The Striking French

Driving to the first of two yoga teaching gigs yesterday, I listened to a report on NPR that Paris was all but shut down by unions striking against the proposed rise of retirement age from — get this — 60 to 62.   Flights were disrupted and even the Eiffel Tower was closed to tourists.  A few weeks ago, when the movement (if one can call it that) for status quo was just heating up, I heard a couple who had just turned 60, offer an argument you won’t hear on this side of the Atlantic so much these days, that they some how deserve to retire.  They felt they had paid into the pension funds and were fortunate that their pensions would not be threatened by the new law, if indeed it is passed.  In the background, one could hear the voices of their grandchildren for whom they offer care one afternoon a week because they enjoy it.

Contrast this to the desire of most Americans — I’m one of them –to continue to work and not only out of financial necessity, although that is certainly a factor given the sorry rate of saving and investments of many older adults.  The new MetLife Mature Market Institute Study finds “startling” the news that many Early Boomers plan to remain in the labor market.  But if you’ve been following this blog for any length of time, you know that we believe that money is not the only driver for the choice to continue to work.  We happen to think we will remain healthier for it — that alone is a good way to give back.  And unlike our French cohorts, we take a certain pride in continuing to contribute actively to society and to the well-being of future generations, including our own grandchildren, if we have them.   I admire many things about French culture — the food, the art, the joie de vivre, and the fact that the welfare of children is a national priority.  How they will reconcile childcare costs with an aging population that wants to be supported for 25 or more years is the question.  Send in the grownups.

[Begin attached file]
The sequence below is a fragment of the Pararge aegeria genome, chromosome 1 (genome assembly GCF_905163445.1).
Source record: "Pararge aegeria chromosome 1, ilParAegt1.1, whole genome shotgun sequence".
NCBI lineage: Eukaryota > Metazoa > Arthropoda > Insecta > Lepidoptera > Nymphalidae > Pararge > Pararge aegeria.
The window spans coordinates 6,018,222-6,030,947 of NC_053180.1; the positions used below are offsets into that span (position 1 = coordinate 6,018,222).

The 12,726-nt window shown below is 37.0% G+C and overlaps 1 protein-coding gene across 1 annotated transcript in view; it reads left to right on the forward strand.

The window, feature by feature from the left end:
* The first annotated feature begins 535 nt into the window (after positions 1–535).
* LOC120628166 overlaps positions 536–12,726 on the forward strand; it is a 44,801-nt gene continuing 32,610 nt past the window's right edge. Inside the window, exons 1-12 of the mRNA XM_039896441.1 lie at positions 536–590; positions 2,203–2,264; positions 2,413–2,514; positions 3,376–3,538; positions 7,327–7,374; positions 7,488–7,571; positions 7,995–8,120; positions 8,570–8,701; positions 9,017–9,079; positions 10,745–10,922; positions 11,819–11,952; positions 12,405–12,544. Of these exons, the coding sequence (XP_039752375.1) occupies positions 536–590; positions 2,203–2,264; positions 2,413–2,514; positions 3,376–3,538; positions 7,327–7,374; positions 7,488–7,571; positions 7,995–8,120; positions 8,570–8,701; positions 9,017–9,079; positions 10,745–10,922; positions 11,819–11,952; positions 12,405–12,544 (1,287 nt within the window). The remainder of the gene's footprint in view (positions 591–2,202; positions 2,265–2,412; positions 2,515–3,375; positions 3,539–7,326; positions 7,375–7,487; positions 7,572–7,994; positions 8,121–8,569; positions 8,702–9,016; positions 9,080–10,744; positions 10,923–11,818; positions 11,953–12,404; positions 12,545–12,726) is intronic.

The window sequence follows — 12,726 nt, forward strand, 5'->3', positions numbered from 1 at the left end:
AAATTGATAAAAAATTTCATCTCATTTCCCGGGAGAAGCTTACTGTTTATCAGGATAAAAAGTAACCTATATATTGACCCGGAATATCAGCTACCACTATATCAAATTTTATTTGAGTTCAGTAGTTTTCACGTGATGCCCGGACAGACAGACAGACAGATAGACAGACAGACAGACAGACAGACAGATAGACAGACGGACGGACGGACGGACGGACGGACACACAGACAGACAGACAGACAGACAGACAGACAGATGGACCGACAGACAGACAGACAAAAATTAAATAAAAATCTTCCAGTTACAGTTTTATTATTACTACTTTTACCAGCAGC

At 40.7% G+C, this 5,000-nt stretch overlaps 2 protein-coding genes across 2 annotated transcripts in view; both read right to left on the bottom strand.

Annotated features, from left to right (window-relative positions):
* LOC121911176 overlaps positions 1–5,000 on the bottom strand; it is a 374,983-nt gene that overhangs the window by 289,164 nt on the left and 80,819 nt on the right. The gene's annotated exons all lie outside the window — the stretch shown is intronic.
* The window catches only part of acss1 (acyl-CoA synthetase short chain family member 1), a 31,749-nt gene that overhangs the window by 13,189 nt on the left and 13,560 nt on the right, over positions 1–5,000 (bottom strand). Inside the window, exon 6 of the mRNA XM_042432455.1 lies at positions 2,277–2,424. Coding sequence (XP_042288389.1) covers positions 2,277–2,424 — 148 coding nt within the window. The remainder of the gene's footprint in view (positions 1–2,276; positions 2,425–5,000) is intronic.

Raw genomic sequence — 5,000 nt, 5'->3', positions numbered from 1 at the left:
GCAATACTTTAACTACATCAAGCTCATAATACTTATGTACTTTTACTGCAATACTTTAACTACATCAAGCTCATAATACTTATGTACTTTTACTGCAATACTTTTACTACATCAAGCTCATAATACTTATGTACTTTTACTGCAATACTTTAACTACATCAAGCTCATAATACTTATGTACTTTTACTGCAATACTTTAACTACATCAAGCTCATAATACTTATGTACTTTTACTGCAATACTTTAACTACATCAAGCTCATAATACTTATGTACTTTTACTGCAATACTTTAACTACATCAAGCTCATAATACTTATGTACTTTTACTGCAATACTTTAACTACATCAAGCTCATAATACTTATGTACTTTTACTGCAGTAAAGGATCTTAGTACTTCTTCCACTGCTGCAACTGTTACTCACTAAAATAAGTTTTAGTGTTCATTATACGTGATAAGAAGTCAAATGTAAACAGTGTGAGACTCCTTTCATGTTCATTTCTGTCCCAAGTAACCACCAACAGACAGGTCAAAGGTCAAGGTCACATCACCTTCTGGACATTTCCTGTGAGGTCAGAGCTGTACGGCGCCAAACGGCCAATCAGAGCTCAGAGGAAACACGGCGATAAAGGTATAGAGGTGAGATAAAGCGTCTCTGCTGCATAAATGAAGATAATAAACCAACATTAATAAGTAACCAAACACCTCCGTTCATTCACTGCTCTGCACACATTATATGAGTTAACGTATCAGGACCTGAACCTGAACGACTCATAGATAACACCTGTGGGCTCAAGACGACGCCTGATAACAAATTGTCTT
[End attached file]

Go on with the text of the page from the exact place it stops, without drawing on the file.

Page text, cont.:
Generational Warfare

2 thoughts on “The Striking French

  1. smontg01

    I beg to differ that working longer keeps Americans healthier. Healthier than who? The French actually have a longer overall life expectancy than Americans. According to the UN, lifespan for the French is 80.7 years, compared to 78.2 years for Americans.

    We Americans are a workaholic nation whose social and family structures are not as cohesive as the French. We define ourselves by what we do. Almost the first question we ask someone new is “What do you do?” Not to work means to be seen (and see oneself) in some ways a non-entity, a non-contributor to society. No wonder Americans keep working past retirement age.

    In France, no one asks you on first acquaintance “What do you do?” and if you go to a party, people do not discuss work. There is more to life than work! In my opinion, it’s we Americans who have got it wrong.

    The French government may need to raise the retirement age for economic reasons, but that is a different matter.

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